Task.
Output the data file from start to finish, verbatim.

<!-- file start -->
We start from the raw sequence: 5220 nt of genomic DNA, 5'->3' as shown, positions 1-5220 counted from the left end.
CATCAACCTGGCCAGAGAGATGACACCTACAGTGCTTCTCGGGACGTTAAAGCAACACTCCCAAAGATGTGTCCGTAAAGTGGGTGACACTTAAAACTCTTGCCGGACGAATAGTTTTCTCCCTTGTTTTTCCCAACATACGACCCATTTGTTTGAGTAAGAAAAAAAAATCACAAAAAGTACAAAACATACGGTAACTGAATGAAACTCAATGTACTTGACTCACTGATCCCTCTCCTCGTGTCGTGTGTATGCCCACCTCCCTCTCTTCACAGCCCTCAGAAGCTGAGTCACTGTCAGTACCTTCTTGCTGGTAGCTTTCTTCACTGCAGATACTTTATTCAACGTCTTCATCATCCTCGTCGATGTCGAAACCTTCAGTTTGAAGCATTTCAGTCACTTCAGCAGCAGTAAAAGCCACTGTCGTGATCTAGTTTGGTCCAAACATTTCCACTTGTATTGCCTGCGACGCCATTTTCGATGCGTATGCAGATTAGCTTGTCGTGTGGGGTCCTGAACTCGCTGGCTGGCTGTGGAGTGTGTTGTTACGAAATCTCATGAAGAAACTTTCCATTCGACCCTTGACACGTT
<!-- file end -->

We start from the raw sequence: 5220 nt of genomic DNA, 5'->3' as shown, positions 1-5220 counted from the left end.
CATCAACCTGGCCAGAGAGATGACACCTACAGTGCTTCTCGGGACGTTAAAGCAACACTCCCAAAGATGTGTCCGTAAAGTGGGTGACACTTAAAACTCTTGCCGGACGAATAGTTTTCTCCCTTGTTTTTCCCAACATACGACCCATTTGTTTGAGTAAGAAAAAAAAATCACAAAAAGTACAAAACATACGGTAACTGAATGAAACTCAATGTACTTGACTCACTGATCCCTCTCCTCGTGTCGTGTGTATGCCCACCTCCCTCTCTTCACAGCCCTCAGAAGCTGAGTCACTGTCAGTACCTTCTTGCTGGTAGCTTTCTTCACTGCAGATACTTTATTCAACGTCTTCATCATCCTCGTCGATGTCGAAACCTTCAGTTTGAAGCATTTCAGTCACTTCAGCAGCAGTAAAAGCCACTGTCGTGATCTAGTTTGGTCCAAACATTTCCACTTGTATTGCCTGCGACGCCATTTTCGATGCGTATGCAGATTAGCTTGTCGTGTGGGGTCCTGAACTCGCTGGCTGGCTGTGGAGTGTGTTGTTACGAAATCTCATGAAGAAACTTTCCATTCGACCCTTGACACGTT